Nature's bar codes
Jan. 24, 2012
by Kimberlie Clyma
When a consumer used to ask, “Where does meat come from?” the answer was simple – hamburgers come from cows, pork chops from pigs and chicken fingers come from chickens. But, today’s consumers want to know more. They want to know if the Angus beef they are paying top dollar for at the meat counter truly is from Angus cattle and if the imported Irish pork really comes from Ireland. Thanks to the use of DNA traceability technology, packers, processors, retailers and restaurateurs can verify the origin of the meat they are selling – and consumers can get the answers they’re looking for, and have some peace of mind as well.
“DNA is nature’s bar code,” says Dr. Ronan Loftus, CEO and co-founder of Lawrence, Kan.-based IdentiGEN North America. “Using DNA is a very effective way to perform traceability.”
IdentiGEN’s technology involves analyzing individual DNA samples from each animal – “similar to the use of DNA for forensic identification of humans,” Loftus says. The process starts at the farm level and is linked to samples taken at the processing plant and ultimately at the retail level. The sample device resembles a pencil with a bar-coded cap. The bar code is read and linked with the carcass ID at the plant level and a sharp edge of the instrument is scraped across the carcass. The instrument is then placed back in its container with a bar-coded cap and shipped overnight to IdentiGEN’s laboratory in Lawrence where samples are profiled and cataloged within 24 to 48 hours of arriving.
The technology can link a package of steak in a supermarket meatcase directly to the feedlot where the animal was raised, and this link is scientifically verifiable.
European markets have been using the technology for some time since traceability has been a hot-button issue that European markets have required for decades. The technology, now more plentifully used in the US, has not changed; it has just been configured so it could be adopted to different markets, Loftus says.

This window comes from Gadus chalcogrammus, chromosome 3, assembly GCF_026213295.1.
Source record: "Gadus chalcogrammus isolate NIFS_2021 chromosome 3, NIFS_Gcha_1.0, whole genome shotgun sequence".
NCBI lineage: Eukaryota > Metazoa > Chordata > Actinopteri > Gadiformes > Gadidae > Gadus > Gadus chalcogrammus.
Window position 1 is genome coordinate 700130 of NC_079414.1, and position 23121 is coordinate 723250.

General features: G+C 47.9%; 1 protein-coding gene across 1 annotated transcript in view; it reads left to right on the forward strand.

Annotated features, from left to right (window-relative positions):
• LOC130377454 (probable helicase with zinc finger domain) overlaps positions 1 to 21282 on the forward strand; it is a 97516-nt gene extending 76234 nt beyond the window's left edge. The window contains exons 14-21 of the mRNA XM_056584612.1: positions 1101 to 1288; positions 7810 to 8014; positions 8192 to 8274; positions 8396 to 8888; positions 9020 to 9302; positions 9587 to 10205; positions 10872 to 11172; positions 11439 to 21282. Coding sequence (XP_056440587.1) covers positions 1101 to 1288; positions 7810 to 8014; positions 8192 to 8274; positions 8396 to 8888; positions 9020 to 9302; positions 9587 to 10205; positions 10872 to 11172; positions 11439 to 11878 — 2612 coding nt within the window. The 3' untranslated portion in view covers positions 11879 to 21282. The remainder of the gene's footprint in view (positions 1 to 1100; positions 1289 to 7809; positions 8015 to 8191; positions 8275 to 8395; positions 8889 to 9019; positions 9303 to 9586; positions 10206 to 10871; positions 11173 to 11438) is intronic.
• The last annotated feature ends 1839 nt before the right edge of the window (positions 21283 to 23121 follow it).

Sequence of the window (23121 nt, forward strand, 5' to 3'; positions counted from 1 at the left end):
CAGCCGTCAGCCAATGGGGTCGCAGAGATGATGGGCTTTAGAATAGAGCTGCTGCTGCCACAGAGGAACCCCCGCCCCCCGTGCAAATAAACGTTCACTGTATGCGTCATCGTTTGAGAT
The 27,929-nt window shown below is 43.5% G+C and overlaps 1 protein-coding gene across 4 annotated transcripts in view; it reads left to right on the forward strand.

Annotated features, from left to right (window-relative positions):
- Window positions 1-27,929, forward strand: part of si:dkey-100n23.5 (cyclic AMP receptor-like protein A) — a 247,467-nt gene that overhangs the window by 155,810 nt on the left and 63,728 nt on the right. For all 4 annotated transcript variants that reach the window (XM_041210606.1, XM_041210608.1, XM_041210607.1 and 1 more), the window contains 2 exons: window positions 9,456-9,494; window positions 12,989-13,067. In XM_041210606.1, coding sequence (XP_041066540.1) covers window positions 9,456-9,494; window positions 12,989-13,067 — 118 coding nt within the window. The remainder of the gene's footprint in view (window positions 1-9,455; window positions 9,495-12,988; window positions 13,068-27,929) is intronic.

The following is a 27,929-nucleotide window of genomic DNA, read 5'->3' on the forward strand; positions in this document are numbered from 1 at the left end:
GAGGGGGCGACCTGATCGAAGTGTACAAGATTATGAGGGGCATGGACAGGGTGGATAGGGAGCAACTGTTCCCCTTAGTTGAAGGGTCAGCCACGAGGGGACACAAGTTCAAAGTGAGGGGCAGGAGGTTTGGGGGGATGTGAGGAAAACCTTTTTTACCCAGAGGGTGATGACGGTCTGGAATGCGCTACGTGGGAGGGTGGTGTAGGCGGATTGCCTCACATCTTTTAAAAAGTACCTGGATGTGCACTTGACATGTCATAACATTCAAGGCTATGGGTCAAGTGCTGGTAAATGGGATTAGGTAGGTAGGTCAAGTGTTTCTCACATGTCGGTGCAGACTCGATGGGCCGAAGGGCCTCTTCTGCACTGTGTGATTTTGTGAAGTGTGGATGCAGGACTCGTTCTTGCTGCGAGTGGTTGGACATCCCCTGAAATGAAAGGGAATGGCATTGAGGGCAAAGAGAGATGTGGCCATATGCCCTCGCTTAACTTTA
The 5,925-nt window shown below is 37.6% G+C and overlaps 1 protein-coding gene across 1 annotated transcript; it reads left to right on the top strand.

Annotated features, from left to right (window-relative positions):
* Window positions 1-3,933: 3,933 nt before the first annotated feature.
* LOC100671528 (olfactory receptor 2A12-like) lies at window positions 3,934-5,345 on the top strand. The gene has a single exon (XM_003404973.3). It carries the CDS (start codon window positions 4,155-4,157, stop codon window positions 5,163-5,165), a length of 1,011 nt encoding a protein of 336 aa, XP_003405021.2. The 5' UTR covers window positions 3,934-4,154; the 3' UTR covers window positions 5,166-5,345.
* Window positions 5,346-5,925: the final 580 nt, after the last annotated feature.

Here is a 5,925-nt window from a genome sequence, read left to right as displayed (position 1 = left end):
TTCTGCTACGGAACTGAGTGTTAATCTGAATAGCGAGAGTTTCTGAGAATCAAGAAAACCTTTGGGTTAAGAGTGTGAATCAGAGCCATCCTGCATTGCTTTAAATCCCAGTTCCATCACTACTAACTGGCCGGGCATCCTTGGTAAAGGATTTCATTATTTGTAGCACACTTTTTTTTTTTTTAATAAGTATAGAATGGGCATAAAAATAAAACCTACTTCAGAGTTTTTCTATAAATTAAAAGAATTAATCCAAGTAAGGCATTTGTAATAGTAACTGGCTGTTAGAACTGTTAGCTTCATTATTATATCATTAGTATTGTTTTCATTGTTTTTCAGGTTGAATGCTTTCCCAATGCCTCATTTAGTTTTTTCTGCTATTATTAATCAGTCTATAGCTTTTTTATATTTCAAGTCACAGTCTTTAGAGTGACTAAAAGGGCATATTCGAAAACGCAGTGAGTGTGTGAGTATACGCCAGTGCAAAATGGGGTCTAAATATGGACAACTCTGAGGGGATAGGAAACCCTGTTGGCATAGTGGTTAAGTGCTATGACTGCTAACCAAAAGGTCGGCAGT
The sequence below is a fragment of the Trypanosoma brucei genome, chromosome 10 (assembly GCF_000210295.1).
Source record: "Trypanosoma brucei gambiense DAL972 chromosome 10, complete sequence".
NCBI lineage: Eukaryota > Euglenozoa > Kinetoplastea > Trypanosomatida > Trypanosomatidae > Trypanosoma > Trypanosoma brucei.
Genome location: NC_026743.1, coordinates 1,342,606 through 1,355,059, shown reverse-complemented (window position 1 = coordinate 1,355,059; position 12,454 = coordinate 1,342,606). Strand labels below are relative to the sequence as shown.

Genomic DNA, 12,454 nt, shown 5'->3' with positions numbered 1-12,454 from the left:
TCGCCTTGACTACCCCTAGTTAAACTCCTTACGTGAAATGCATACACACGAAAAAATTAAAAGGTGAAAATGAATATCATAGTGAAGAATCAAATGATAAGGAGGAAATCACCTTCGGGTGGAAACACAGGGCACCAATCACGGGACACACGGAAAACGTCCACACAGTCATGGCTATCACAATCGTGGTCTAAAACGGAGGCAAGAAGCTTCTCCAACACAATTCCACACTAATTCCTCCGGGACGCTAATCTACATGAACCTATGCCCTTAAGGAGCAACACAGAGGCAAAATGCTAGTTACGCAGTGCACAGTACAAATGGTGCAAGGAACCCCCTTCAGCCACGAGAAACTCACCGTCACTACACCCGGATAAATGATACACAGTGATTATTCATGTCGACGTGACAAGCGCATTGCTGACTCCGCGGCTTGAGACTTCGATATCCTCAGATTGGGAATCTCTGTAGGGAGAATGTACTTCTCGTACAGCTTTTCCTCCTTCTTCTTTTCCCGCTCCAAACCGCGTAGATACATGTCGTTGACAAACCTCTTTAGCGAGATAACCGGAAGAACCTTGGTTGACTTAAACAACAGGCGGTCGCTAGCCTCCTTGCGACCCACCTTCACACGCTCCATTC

“The markets here [in the US] as compared to Ireland and Great Britain are gargantuan,” Loftus says. Some adjustments to the processes and procedures of implementing a DNA traceback system have had to be made including incorporating robotics into the process and adding extra training for personnel responsible for obtaining samples in larger, faster-paced operations.
“We’ve tried hard to develop the technology so it can be easily overlayed within existing operations,” Loftus added. There is a minimal, if any, capital cost for individual operations adding a DNA traceback system – unless robotics are needed, he says. “Our goal was to develop a system that would assure there would be no substantial impact on production lines.”
Most of the work is done by IdentiGEN in its Lawrence, Kan., laboratory. All samples are analyzed there – no third-party labs are used because of technology’s intricate nature.
This technology can be very helpful to processors and packers interested in exporting their product. Many of the Asian export markets, in particular, are demanding traceability information before approving exports. A premium price will be paid in those export markets so many processors are seeing the added value of incorporating a DNA traceability program.
Aurora, Ill.-based Aurora Packing Co. started its partnership with IdentiGEN in July 2011 to provide DNA-traceability technology for its US and export customers. Aurora Angus Beef with DNA TraceBack is being marketed to high-end restaurants and retail stores. Angus origins are verified using the animal’s unique DNA barcode, which is gathered from samples taken at various stages of production.
“Aurora is committed to delivering complete transparency to our customers,” says Lowell Zoet, vice president and general manager of Aurora Packing Co. “We like DNA-based traceability because it offers foolproof assurance to consumers that Aurora Angus has been produced according to the highest standards as set forth in our program.”
The 70-year-old premium packer and producer of Aurora Angus Beef was one of the first US beef companies to start exporting DNA-traceable beef to South Korea.
There is a growing demand in South Korea for US beef, however, South Korea also puts strong importance on traceable product. A Sept. 26, 2011, study by the US Meat Export Federation reported that South Korea has adopted mandatory traceability programs for its domestic beef, as well as its imports. The report states, “As more countries adopt animal and meat tracking systems, those early adopters of livestock and meat traceability systems have the opportunity to gain significant market advantages through increased consumer confidence.”